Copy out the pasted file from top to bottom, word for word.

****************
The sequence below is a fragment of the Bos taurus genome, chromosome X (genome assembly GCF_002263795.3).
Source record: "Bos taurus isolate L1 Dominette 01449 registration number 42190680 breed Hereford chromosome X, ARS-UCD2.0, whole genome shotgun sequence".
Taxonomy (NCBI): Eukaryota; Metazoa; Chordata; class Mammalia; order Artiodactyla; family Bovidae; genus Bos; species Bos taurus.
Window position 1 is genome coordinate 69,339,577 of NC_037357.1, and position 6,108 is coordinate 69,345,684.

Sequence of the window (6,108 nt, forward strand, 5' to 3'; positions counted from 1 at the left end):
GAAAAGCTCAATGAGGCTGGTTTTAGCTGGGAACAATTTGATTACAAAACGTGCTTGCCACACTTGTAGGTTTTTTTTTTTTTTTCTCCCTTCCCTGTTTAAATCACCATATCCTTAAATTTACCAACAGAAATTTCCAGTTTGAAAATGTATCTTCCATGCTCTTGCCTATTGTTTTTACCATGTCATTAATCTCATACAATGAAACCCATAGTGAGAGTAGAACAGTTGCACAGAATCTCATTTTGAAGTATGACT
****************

The sequence below is a fragment of the Bos taurus genome, chromosome X (genome assembly GCF_002263795.3).
Source record: "Bos taurus isolate L1 Dominette 01449 registration number 42190680 breed Hereford chromosome X, ARS-UCD2.0, whole genome shotgun sequence".
Taxonomy (NCBI): Eukaryota; Metazoa; Chordata; class Mammalia; order Artiodactyla; family Bovidae; genus Bos; species Bos taurus.
Window position 1 is genome coordinate 69,339,577 of NC_037357.1, and position 6,108 is coordinate 69,345,684.

Sequence of the window (6,108 nt, forward strand, 5' to 3'; positions counted from 1 at the left end):
GAAAAGCTCAATGAGGCTGGTTTTAGCTGGGAACAATTTGATTACAAAACGTGCTTGCCACACTTGTAGGTTTTTTTTTTTTTTTCTCCCTTCCCTGTTTAAATCACCATATCCTTAAATTTACCAACAGAAATTTCCAGTTTGAAAATGTATCTTCCATGCTCTTGCCTATTGTTTTTACCATGTCATTAATCTCATACAATGAAACCCATAGTGAGAGTAGAACAGTTGCACAGAATCTCATTTTGAAGTATGACT